Get Ready for the 1890s
Posted April 28, 2023
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By Truda Shinker, Membership Manager, with help from Marlise Schoeny and Grace Grammer

One of my favorite things about history is discovering how people in the past solved the everyday problems we all face with the resources available to them. What to eat, how to keep your house warm, how to communicate over a long distance and how to dress are just a few of the issues we all have to face no matter what time period we’re living in. I think learning about these everyday parts of life is a great way to feel really connected to people in the past.

So, when an opportunity arose for me to try on the type of clothing that women in the 1890s would have worn, I immediately said YES! This has been a bucket list item for me since I started working for the Ohio History Connection seven years ago (my coworkers have been teasing me that my bucket list is not exciting enough!). I met with Jennifer Rounds, the Ohio Village fabrication coordinator, to pick out some clothes. Jennifer set me up with a hat, shirt, skirt, petticoat and the all-important brooch.

Although my costume was not completely accurate and I was missing some key components (corset, boots, etc.), I definitely learned some things about what it was like to be a woman in the 1890s.

  • Getting dressed in the 1890s was a much longer process than it is today. There were many layers, buttons, clasps, ties and pins involved.
  • Wearing a long skirt and petticoat necessitates a change in how a woman walks. I found that I had to kick out my feet as I walked in order to keep from stepping on my skirt.
  • Women in the 1890s were basically hot and sweaty all the time during the summer months.
  • The skirt didn’t restrict my movements as much as I thought it would. Of course, I wasn’t wearing a corset, but I was able to play a rousing game of graces while wearing my costume.

From 2023…

…to 1890!

Game of graces

My very brief experience in 1890s clothing made me want to learn more, so I turned to our resident expert, Marlise Schoeny. Marlise curates the Ohio History Connection costume collection and specializes in nineteenth-century clothing. We had a fascinating discussion during which she talked me through the steps of getting dressed, 1890s-style.

  • Women would have started the process with anything that required bending over. This was because once they put on a corset, their movements would have been restricted. With this in mind, the first part of getting dressed involved:
    • Stockings and garters: Stockings would have been made of cotton, wool or silk (depending on the season and the woman’s income level). Garters would have been tied with a ribbon.
    • Drawers: These would have gone over top of the stockings.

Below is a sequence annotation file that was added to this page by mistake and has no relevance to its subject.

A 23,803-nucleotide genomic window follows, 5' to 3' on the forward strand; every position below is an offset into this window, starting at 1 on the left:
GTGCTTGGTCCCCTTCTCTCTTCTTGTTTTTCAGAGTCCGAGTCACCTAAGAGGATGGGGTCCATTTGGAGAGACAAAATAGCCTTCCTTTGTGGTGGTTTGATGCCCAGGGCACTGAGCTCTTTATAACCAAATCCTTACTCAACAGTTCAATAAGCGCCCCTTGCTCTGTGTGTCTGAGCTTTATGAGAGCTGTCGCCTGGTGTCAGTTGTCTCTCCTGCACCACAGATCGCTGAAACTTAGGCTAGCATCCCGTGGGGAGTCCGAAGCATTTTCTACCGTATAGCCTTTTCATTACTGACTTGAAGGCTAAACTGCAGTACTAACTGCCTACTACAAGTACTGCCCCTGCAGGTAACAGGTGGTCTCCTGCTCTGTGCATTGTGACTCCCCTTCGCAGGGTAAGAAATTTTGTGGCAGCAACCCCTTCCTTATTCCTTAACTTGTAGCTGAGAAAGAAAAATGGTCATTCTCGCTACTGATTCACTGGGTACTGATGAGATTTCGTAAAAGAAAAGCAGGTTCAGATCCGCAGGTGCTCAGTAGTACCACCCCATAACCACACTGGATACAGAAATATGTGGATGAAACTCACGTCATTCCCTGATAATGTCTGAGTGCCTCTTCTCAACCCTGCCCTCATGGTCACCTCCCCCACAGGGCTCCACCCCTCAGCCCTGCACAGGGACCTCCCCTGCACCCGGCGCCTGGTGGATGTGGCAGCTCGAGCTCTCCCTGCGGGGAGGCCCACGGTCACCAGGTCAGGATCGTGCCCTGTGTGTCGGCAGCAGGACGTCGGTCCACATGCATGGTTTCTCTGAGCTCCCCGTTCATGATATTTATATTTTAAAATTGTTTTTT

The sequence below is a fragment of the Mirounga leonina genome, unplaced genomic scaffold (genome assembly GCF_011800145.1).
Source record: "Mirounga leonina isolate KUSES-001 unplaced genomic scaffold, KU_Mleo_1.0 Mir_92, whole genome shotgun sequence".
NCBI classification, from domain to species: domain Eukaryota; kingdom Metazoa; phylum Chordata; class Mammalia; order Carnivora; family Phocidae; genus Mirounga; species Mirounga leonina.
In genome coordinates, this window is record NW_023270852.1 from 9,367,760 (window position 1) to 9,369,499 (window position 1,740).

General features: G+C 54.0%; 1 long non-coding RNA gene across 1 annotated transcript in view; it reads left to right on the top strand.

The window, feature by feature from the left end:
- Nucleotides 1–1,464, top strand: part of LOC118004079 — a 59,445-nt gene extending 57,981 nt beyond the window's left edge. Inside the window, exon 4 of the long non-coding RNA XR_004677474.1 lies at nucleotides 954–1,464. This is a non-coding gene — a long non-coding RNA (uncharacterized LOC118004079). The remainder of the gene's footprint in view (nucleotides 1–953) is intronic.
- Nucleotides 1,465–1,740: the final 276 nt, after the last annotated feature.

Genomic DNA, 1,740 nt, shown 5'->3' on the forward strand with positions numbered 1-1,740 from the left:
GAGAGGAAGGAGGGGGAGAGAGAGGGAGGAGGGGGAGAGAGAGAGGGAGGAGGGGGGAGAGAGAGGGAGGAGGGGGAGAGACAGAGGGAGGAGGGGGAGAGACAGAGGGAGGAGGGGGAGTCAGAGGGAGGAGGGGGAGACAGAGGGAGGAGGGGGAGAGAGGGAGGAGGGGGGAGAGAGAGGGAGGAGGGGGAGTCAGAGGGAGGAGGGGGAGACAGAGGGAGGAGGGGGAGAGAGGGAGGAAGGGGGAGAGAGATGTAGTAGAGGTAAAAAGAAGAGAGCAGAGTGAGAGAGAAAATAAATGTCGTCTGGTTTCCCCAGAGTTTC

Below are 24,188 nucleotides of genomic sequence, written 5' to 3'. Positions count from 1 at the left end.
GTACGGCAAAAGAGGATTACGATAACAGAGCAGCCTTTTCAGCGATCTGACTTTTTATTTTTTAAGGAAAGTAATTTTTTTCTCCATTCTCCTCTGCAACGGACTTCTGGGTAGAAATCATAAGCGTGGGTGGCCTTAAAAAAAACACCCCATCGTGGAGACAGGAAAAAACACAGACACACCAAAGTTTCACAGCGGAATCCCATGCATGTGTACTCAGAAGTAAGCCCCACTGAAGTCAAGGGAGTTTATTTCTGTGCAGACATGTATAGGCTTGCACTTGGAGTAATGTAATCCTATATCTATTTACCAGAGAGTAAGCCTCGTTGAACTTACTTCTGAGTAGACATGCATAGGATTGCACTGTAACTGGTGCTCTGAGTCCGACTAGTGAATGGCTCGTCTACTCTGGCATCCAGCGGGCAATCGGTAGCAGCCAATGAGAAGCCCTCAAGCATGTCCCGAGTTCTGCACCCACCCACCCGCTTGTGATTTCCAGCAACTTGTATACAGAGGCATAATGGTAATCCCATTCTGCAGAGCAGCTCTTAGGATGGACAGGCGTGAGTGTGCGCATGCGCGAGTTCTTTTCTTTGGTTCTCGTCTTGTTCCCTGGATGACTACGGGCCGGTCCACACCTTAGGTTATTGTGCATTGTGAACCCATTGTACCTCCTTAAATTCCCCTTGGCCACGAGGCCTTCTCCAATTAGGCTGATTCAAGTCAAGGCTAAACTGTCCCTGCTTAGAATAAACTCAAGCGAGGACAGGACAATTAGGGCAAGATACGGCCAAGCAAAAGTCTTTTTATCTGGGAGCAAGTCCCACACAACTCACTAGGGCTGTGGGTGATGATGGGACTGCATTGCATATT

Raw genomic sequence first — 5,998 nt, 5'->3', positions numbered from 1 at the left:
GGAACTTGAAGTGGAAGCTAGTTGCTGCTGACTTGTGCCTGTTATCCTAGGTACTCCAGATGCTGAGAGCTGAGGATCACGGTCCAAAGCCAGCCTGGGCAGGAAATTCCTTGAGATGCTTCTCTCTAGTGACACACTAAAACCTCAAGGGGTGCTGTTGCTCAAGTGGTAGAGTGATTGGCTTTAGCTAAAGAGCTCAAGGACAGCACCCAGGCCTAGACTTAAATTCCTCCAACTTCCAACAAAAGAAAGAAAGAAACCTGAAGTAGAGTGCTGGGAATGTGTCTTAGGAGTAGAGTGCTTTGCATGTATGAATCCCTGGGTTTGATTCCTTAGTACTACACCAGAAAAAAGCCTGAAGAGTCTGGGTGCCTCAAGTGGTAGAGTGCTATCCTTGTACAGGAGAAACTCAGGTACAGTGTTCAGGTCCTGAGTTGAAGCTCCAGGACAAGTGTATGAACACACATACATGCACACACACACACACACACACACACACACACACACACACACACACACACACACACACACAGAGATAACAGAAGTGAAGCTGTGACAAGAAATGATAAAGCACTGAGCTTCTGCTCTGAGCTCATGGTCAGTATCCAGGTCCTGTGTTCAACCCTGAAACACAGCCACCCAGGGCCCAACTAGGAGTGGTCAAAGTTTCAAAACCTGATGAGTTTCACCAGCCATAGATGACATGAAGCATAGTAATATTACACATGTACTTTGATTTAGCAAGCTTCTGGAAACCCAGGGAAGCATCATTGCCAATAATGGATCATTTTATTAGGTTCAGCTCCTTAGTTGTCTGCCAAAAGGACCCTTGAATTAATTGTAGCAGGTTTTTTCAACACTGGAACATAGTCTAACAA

• Chemise: This is like a slip and would have gone down to the knees.
    • Shoes: These would have been ankle boots (gotta keep those ankles covered!) that would be buttoned (with a special tool) or laced. They would have had a pointed toe and had high heels.

 

  • Next would come the corset.
    • The corset would go over the chemise and not over bare skin. This kept the corset clean and protected women’s skin from the laces and stays.
    • Corsets at this time were designed for women to put on themselves without any help, but Marlise said that women usually did get help from family members to pull on the laces in the back.
    • Tight lacing, like we often see in movies, really wasn’t a thing that women did.
  • Over the corset would go a corset cover, which was like a camisole. Its purpose was to create a smooth line between the corset and the outer dress.
  • Next would come the petticoat, a bum pad (like a small bustle) and then another petticoat to create fullness.
  • Finally, the woman would put on her dress or a shirtwaist (blouse) and long skirt.

Paul Laurence Dunbar and Friends in the 1890s

  • Next come the accessories!
    • Combs and hairpins: Women ALWAYS wore their hair up. During this time period, most wore a bun just below the crown of their head. Very small bangs were an option.
    • Jewelry: This would include a brooch, earrings, rings and/or a necklace (lockets were very popular). If the woman was going out for the evening, she would include a more ornate necklace and bracelets.
    • Hat: A woman would NEVER be seen outside without a hat. It just simply wasn’t done. Hats were secured with a hat pin. They could be removed when the woman went indoors.
    • Handbags: These were very small. Women at this time weren’t expected to carry much. They might have a key, a handkerchief and a little bit of money.
    • Carpet bag: Working women (maids, cooks, etc.) would use a bigger bag to carry their aprons and other necessities for their job.
    • Cosmetics: Many women wore make-up, but it wasn’t overt and it wasn’t discussed. Face powder, rouge and lip make-up were all commonly used at this time.
    • Perfume: During a time when people didn’t bathe every day and clothes weren’t washed as often as they are now, perfume was a very important element of a woman’s routine.

This is obviously just the tip of the iceberg when it comes to this topic, but it gives you an idea of what women in the 1890s did every day to get ready. If you’d like to learn more about 1890s women’s clothing, here are some resources that Marlise recommends:

If you’d like to learn more about what it was like to live in the 1890s, join us as we open Ohio Village for the summer on Saturday, May 20. For more information, click here. Ohio History Connection members enjoy free general admission to Ohio Village and our other 50+ sites around the state. For more information and to join today, visit ohiohistory.org/join.

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